1. 80% of cardiac death are due to?
    ischemic heart disease
  2. 5-10% of cardiac deaths are due to?
    • valve disease
    • HTN, cor pulmonale
    • congenital heart disease
  3. Cardiac disease occurs as a consequence of?
    • disruption of circulation; rupture of a vessel
    • abnormal cardiac conduction; heart block, v fib
    • blood flow obstruction; coronary atheroslerosis, thrombosis, aortic valve stenosis
    • regurgitant flow causing output from contraction to be directed backward; causes volume overload and diminishes forward flow
    • shunts bypassing the lungs and causing volume overload
    • failure of myocardium; congestive heart failure
  4. What is congestive heart failure?
    pathologic state in which impaired cardiac function renders the heart unable to maintain output sufficient for metabolic requirements of the body
  5. Characteristics of CHF?
    • diminished cardiac output
    • accumulation of blood in the venous system
    • both
  6. Heart failure is mostly due to ?
    • progressive deterioration of myocardial contractile function
    • usually due to ischemic disease, pressure or volume overload, dilated cardiomyopathy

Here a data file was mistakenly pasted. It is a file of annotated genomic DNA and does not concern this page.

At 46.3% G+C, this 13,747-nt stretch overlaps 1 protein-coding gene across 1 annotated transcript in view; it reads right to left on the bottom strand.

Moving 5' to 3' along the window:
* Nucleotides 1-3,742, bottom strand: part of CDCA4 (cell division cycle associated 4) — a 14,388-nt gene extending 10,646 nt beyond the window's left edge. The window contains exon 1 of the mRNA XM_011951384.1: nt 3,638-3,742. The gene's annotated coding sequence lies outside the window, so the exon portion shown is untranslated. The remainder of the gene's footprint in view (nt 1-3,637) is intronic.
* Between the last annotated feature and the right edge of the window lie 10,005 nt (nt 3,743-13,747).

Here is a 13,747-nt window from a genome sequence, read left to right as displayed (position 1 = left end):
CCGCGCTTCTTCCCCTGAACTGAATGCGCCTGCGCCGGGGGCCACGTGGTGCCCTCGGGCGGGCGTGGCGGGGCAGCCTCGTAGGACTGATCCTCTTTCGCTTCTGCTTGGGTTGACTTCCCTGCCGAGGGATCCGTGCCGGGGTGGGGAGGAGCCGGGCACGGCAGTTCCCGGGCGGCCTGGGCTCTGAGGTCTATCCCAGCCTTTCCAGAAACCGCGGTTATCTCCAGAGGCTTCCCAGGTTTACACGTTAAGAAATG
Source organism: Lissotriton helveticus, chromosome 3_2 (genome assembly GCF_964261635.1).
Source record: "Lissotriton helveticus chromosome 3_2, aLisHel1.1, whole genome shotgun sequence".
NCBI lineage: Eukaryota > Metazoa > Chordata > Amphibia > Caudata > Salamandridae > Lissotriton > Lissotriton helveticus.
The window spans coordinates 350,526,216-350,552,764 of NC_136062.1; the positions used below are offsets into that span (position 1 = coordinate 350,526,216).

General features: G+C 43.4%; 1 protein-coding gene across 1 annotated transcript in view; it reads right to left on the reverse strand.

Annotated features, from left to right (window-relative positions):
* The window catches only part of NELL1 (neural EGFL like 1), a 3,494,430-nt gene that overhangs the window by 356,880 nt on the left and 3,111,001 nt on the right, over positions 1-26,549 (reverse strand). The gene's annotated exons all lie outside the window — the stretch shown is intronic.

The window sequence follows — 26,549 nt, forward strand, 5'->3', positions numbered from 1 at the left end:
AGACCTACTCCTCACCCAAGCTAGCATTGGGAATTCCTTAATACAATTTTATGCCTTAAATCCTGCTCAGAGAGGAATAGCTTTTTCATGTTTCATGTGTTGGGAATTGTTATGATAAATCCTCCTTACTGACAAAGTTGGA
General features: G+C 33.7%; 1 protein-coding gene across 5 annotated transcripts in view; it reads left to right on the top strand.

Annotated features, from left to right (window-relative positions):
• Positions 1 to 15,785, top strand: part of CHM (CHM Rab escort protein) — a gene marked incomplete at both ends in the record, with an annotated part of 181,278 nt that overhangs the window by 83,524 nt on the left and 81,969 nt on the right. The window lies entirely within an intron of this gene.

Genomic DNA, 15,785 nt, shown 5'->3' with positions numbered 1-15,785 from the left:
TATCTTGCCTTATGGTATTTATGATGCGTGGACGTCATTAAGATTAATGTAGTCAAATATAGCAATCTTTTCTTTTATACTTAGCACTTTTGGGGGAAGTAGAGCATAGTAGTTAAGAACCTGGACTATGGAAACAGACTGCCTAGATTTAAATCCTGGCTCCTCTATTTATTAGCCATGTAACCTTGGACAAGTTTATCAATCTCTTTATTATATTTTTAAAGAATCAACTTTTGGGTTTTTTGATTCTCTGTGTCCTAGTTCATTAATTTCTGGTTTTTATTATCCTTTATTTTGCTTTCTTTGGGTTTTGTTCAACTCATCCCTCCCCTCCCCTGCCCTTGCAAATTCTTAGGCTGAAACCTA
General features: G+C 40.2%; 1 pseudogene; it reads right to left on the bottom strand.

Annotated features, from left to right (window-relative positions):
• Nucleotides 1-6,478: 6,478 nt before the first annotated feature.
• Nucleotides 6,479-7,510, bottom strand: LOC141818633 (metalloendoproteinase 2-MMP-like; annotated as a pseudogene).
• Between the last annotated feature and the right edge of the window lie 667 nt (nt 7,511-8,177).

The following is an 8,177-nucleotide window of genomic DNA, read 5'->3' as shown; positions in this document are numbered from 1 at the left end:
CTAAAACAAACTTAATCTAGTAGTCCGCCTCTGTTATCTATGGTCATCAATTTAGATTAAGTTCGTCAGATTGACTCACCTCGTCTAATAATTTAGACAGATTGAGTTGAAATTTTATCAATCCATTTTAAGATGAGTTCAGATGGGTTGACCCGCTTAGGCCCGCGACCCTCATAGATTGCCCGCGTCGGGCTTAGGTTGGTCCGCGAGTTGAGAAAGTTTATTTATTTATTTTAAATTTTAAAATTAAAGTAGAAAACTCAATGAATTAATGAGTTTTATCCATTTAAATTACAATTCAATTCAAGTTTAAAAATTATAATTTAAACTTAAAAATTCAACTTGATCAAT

• the damaged muscle contracts weakly and the chamber does not empty properly
  7. How does the heart respond to pressure or volume overload?
    • myocyte hypertrophy
    • it is initially adaptive but can make myocyte vulnerable to injury
  8. Heart failure due to diastolic dysfunction
    • inability of the ventricle to relax so it can not properly fill
    • occurs in massive LV hypertrophy, fibrosis, amyloid deposits, constrictive pericarditis
  9. How does the heart compensate for inadequate output in CHF
    • ventricular dilation; improves contraction my myofiber stretching, frank starling law.
    • blood volume expansion
    • tachycardia
    • these changes all impose there own burden on the heart. They combine with the original cardiac disease and cause dilation in excess of optimal tension generating point and cause progressive CHF
  10. Major cause of left sided heart failure?
    • ischemic heart disease
    • hypertension
    • aortic and mitral valve disease
    • myocardial disease
  11. manifestation of left sides heart failure
    • pulmonary congestion and edema due to impaired pulmonary outflow
    • reduced renal perfusion due to diminished cardiac output; causes salt retention to expand volume, ischemic acute tubular necrosis (ATN), impaired waste excretion causing prerenal azotemia
    • reduced central nervous system perfusion; often causes hypoxic encephalopathy ( coma to irritability)
  12. What is azotemia
    high levels of nitrogen containing compounds; urea, creatinine and various other body waste